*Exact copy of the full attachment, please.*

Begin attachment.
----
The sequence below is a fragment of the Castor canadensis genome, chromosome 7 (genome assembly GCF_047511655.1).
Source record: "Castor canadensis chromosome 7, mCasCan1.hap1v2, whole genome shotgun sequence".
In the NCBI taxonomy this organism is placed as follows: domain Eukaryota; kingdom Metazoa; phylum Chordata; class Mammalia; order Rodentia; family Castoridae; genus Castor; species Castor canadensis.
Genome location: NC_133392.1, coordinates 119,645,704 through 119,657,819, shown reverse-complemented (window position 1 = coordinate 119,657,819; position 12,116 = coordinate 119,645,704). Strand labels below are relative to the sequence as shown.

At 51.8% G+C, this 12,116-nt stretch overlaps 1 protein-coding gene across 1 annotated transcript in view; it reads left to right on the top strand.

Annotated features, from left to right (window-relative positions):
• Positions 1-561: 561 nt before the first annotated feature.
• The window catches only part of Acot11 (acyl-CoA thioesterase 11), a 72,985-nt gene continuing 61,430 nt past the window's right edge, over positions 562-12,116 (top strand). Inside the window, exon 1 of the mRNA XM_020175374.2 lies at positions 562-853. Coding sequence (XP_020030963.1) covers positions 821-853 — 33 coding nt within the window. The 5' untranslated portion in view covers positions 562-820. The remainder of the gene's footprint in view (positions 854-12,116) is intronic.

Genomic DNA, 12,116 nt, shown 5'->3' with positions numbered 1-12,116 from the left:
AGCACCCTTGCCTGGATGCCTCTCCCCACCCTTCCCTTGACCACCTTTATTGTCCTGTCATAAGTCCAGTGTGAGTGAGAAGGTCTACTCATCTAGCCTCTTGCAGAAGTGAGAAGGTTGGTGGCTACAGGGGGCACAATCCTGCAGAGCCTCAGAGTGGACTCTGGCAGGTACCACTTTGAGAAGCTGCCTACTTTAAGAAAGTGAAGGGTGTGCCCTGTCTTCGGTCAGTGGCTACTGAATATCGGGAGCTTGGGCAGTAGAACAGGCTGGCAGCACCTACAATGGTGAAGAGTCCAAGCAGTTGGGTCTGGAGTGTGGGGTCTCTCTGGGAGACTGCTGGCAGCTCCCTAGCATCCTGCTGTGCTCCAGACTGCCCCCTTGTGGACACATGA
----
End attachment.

The sequence below is a fragment of the Castor canadensis genome, chromosome 7 (genome assembly GCF_047511655.1).
Source record: "Castor canadensis chromosome 7, mCasCan1.hap1v2, whole genome shotgun sequence".
In the NCBI taxonomy this organism is placed as follows: domain Eukaryota; kingdom Metazoa; phylum Chordata; class Mammalia; order Rodentia; family Castoridae; genus Castor; species Castor canadensis.
Genome location: NC_133392.1, coordinates 119,645,704 through 119,657,819, shown reverse-complemented (window position 1 = coordinate 119,657,819; position 12,116 = coordinate 119,645,704). Strand labels below are relative to the sequence as shown.

At 51.8% G+C, this 12,116-nt stretch overlaps 1 protein-coding gene across 1 annotated transcript in view; it reads left to right on the top strand.

Annotated features, from left to right (window-relative positions):
• Positions 1-561: 561 nt before the first annotated feature.
• The window catches only part of Acot11 (acyl-CoA thioesterase 11), a 72,985-nt gene continuing 61,430 nt past the window's right edge, over positions 562-12,116 (top strand). Inside the window, exon 1 of the mRNA XM_020175374.2 lies at positions 562-853. Coding sequence (XP_020030963.1) covers positions 821-853 — 33 coding nt within the window. The 5' untranslated portion in view covers positions 562-820. The remainder of the gene's footprint in view (positions 854-12,116) is intronic.

Genomic DNA, 12,116 nt, shown 5'->3' with positions numbered 1-12,116 from the left:
AGCACCCTTGCCTGGATGCCTCTCCCCACCCTTCCCTTGACCACCTTTATTGTCCTGTCATAAGTCCAGTGTGAGTGAGAAGGTCTACTCATCTAGCCTCTTGCAGAAGTGAGAAGGTTGGTGGCTACAGGGGGCACAATCCTGCAGAGCCTCAGAGTGGACTCTGGCAGGTACCACTTTGAGAAGCTGCCTACTTTAAGAAAGTGAAGGGTGTGCCCTGTCTTCGGTCAGTGGCTACTGAATATCGGGAGCTTGGGCAGTAGAACAGGCTGGCAGCACCTACAATGGTGAAGAGTCCAAGCAGTTGGGTCTGGAGTGTGGGGTCTCTCTGGGAGACTGCTGGCAGCTCCCTAGCATCCTGCTGTGCTCCAGACTGCCCCCTTGTGGACACATGA